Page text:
Tag Archives: social media

Social Media for Female Athletes as Contested Terrain

imblanced scaleCurrently I’m at the North American Society for the Sociology of Sport (NASSS) in Ottawa. I’ve heard A LOT of great research and ideas that much head is spinning a bit.  I was in a session today that crystallized some thoughts about social media and women’s sports, and the dialogue that is occuring. Social media is a contested terrain-meaning that it is a site where struggle is occurring on many levels. Some of the issues that have arisen during the dialogue happening in many places (like here, here, and here) encompasses such questions as:  Who will control social media? Who decides? Is social media good or bad for women’s sports? I have some additional thoughts, albeit jumbled, I’ll add here to add to the conversation.

Social media is both good and bad, both positive and negative. It challenges and reproduces gender stereotypes. It allows female athletes and advocates of women’s sport to control the message and it is also a residual of traditional media (meaning social media has converged with traditional sport media…like ESPN channel and its social media correlate ESPN.com so therefore it really is not different). Social media is a space to promote women’s sport in the abasence of traditional media coverage and it is a site of unedited and unmediated backlash towards women’s sports. It is a powerful tool to promte women’s sports and also a tool that can hinder its progress.

Discussing social media in binary terms of good/bad erases the fact that women’s sports are forced to turn to and use social media as a way to promote themselves and their sport because of the lack of coverage in mainstream media. I think that is the bigger issue.  How can we tap into more progressive notions and mobilize ourselves to create social change–both in mainstream and social media.

However, this notion is predicated on the idea that everyone involved in women’s sports is on the same page. This is just not true. Diverse viewpoints  fosters rich dialogue and how issues are taken up varies,  for example: “Serena on the cover of ESPN magazine is beautiful” to “Serena is setting back women’s sport”.

Here is my question: Is it possible to create social change and challenge the system if we’re not all on the same page? Who’s page counts? Who decides?

What do you think?

Things That Make You Go Hmmmm…More on Social Media & Women's Sport

Following the  Tucker Center lecture and new blog about the impact of social media and women’s sport, it didn’t take too long for me to be in the middle of a real life example. Life works in ironic ways sometimes, doesn’t it? This example is meant to continue the conversation about this emerging and important topic.

9uwom0322w.lOn Tuesday I was at my computer and looked over the TweetDeck and saw that WNBA player Janel McCarville was live on her UStream channel JMACTV. I’d heard about Candace Parker using UStream but hadn’t checked it out yet, so clicked on the link and….ta dah!…there was Janel. As a Minnesotan, two-time Gopher Alum and now Gopher faculty, huge fan of women’s basketball, and advocate/scholar of women’s sport, I’ve been a long time fan of Janel McCarville (no hate Janel, only love!). Who can forget the Whalen/McCarville dynasty in The Barn!

Janel !I thought, “This is really cool… instant access to an elite female athlete“, as I watched her looking at and responding to the comments and questions from the 60+ fans watching her. I shouted through my office door to my two graduate students to “check this out”. Then I took a harder look and wrinkled my brow, “Is she in the bathroom?” I asked them, “and is she really cutting her own hair?” (see screen shot)  Somehow I was a bit disturbed by this. I immediately wasn’t so sure this was cool anymore—or good for women’s sports. So given this subject has been top of mind, I tweeted about it—twice (see screen shot below).mccarville tweets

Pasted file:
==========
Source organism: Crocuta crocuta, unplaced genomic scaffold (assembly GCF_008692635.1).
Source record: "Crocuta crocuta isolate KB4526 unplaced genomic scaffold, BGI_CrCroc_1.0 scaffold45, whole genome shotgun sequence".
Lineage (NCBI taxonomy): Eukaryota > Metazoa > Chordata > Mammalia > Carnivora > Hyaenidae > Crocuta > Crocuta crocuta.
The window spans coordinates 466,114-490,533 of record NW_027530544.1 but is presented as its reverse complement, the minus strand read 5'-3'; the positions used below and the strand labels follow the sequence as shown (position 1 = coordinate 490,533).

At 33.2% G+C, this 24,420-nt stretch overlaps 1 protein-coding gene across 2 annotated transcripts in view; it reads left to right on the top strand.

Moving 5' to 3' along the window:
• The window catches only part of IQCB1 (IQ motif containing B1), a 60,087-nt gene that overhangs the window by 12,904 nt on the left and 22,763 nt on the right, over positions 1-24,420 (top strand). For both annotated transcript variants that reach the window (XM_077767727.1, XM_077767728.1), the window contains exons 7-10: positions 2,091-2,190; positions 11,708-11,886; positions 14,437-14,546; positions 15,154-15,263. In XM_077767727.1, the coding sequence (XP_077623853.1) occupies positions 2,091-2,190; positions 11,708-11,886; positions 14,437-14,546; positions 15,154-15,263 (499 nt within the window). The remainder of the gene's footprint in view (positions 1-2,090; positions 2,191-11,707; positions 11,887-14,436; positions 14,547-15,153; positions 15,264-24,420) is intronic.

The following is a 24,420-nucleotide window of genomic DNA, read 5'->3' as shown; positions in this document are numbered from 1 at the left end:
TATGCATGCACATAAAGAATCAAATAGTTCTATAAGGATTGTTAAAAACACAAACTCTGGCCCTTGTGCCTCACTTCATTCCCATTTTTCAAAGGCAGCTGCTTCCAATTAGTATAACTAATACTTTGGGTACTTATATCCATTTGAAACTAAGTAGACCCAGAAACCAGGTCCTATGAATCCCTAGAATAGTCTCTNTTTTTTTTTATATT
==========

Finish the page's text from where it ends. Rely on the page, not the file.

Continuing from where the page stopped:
I continued to watch for about 10mns, and then shut down for the day. I continued to think about it over the next day or so.  In the course of “doing my warm up activities” for the day (aka surfing), I looked at my @ replies on Twitter and saw that my tweets had incited quite a bit of outrage, and a direct response from Janel herself! (see screen shot right, it will enlarge if you click on it).mccarville tweet responses The tone of the responses was “lighten up, this is just silly and fun and everyone but YOU thinks this is great”. Fair enough. I responded to Janel via Twitter:  “@JanelMcCarville No anger, just continuing conversation re: women’s sport & social media, both pro/con. See http://bit.ly/352s8T“. But I felt badly for criticizing her and it bothered me.

I learned a few valuable lessons which may be instructive as we all move forward and think about how to use social media effectively to positively promote women’s sports.

First, if social media is truly a two-way conversation, then I should of phrased my tweet “What is your opinion about @JanelMcCarville’s UStream videocast?”

Second, attacking people on Twitter is just in poor taste and not classy. My apologies Janel. This has played out for KC Chiefs NFL player Larry Johnson this week, as he is paying the price literally and in the media and  for using a homophobic slur. It will continue to occur with increased frequency as social media becomes part of the way we communicate.

Third, shortly thereafter I read a great piece by Q McCall of www.swishappeal.com on Feministing.com titled,  Is there a “feminist responsibility” to support women’s sports? It put into context some of the guilt I felt. Why was I attacking a female athlete?  I’m supposed to support women’s sport. But on the other hand, as a feminist, scholar, and advocate of women’s sport  I often feel I have the responsibility to wave the red flag and point out when I see something that may not be a “good thing”.  Perhaps my role is to raise the issue, provide an alternative viewpoint, and promote respectful discussion.